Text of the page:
Submitted to: Agronomy Abstracts
Publication Type: Abstract Only
Publication Acceptance Date: 7/15/1998
Publication Date: N/A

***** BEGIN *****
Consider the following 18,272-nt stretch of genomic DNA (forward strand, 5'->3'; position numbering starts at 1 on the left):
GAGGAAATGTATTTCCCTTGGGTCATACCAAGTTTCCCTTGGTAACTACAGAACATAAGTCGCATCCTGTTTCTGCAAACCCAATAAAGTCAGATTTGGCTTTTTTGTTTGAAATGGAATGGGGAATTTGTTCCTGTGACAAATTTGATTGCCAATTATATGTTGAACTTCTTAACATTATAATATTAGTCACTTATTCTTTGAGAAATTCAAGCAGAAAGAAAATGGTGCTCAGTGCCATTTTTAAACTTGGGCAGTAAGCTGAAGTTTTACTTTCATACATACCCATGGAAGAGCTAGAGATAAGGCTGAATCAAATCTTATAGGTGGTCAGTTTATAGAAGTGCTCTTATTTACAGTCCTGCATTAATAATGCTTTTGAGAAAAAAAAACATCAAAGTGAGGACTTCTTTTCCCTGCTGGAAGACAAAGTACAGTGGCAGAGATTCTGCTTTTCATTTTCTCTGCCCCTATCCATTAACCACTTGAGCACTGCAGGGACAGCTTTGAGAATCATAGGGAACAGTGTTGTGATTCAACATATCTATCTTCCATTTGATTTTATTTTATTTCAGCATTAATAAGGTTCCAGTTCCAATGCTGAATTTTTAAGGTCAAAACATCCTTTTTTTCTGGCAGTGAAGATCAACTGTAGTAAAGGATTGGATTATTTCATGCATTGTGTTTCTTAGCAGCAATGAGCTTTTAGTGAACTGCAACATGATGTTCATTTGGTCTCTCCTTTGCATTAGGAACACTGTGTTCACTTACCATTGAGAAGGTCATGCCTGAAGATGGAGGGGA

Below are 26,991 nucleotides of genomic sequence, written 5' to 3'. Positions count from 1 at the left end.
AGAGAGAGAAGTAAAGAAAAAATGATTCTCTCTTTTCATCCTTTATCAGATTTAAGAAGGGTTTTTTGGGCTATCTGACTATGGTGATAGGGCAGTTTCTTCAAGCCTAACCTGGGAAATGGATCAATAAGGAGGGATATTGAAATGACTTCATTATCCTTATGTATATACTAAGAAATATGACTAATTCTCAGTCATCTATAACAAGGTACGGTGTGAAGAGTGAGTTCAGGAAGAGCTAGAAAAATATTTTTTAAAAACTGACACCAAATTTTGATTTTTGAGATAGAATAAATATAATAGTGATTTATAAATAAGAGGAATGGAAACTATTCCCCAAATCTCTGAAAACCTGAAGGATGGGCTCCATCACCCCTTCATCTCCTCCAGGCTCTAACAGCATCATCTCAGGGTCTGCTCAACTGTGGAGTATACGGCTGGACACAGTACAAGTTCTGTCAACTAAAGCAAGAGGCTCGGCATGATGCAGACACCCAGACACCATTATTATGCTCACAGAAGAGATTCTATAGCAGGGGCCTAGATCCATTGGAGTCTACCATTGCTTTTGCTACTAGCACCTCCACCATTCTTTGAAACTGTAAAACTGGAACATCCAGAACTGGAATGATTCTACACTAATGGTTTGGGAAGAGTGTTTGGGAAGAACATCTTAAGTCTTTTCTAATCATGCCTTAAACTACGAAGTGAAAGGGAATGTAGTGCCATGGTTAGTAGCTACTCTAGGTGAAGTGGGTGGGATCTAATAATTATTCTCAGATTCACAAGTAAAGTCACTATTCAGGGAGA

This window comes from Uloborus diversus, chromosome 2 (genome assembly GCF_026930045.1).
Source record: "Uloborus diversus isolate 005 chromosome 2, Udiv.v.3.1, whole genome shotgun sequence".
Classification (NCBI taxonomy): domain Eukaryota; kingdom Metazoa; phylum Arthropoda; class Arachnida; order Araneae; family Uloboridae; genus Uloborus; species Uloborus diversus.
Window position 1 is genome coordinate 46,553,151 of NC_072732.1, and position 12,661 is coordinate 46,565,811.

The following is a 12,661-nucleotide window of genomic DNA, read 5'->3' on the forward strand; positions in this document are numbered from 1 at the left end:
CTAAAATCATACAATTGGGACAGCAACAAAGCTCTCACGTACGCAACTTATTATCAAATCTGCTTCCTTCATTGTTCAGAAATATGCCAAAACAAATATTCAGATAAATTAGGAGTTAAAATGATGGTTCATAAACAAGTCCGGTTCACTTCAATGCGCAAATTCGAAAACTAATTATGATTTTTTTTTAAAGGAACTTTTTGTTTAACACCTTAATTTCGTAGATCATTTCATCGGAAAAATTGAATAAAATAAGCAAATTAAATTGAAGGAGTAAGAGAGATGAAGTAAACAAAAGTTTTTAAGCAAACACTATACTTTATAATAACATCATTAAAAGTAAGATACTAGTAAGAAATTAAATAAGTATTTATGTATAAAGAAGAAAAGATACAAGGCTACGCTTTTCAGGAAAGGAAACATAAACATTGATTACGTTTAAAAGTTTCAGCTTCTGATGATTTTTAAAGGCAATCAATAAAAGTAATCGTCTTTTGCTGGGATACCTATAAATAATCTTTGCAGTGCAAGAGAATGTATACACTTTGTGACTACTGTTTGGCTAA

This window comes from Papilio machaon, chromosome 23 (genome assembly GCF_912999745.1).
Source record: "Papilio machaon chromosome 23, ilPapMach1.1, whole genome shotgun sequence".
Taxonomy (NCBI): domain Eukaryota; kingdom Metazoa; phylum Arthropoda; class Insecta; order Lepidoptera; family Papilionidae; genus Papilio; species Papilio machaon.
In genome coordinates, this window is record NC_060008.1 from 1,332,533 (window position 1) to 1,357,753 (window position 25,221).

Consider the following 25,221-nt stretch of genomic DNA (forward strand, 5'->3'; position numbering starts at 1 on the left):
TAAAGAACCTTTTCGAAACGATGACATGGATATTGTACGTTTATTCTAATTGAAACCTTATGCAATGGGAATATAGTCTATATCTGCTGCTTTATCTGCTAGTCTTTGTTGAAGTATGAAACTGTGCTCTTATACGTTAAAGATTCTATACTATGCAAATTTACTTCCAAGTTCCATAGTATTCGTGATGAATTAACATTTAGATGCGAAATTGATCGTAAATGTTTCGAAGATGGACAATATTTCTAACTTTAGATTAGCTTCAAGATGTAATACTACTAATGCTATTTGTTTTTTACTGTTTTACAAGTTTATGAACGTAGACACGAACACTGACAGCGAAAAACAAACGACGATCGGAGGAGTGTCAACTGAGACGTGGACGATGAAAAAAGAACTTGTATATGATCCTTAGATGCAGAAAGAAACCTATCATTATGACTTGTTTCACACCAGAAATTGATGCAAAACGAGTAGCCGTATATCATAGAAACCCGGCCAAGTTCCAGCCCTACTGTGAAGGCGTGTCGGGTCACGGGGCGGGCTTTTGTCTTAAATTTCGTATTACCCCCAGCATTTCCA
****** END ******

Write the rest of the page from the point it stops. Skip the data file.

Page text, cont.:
Technical Abstract: The quantity and wavelength ratios of reflected light affect many aspects of plant growth. Cotton plants were grown in full sunlight over white or red panels in trickle irrigated field plots. The white panels reflected much photosynthetic light and the same far-red to red ratio (FR/R) as in incoming sunlight, whereas the red panels reflected little photosynthetic light and a higher FR/R to developing bolls. Fibers were longest in bolls that received the higher FR/R. When some of the bolls were shielded from light during development, fibers were longest in unshielded bolls that received the high FR/R during development. The difference in fiber length between shielded and unshielded bolls was greater over red than over white panels, indicating that the higher FR/R impinging on the bolls affected fiber elongation more than the increased amount of photosynthetic light. This is important because FR and the FR/R reflected to developing bolls can be altered by plant spacing, row orientation, plant residues on the soil, and position on the plant.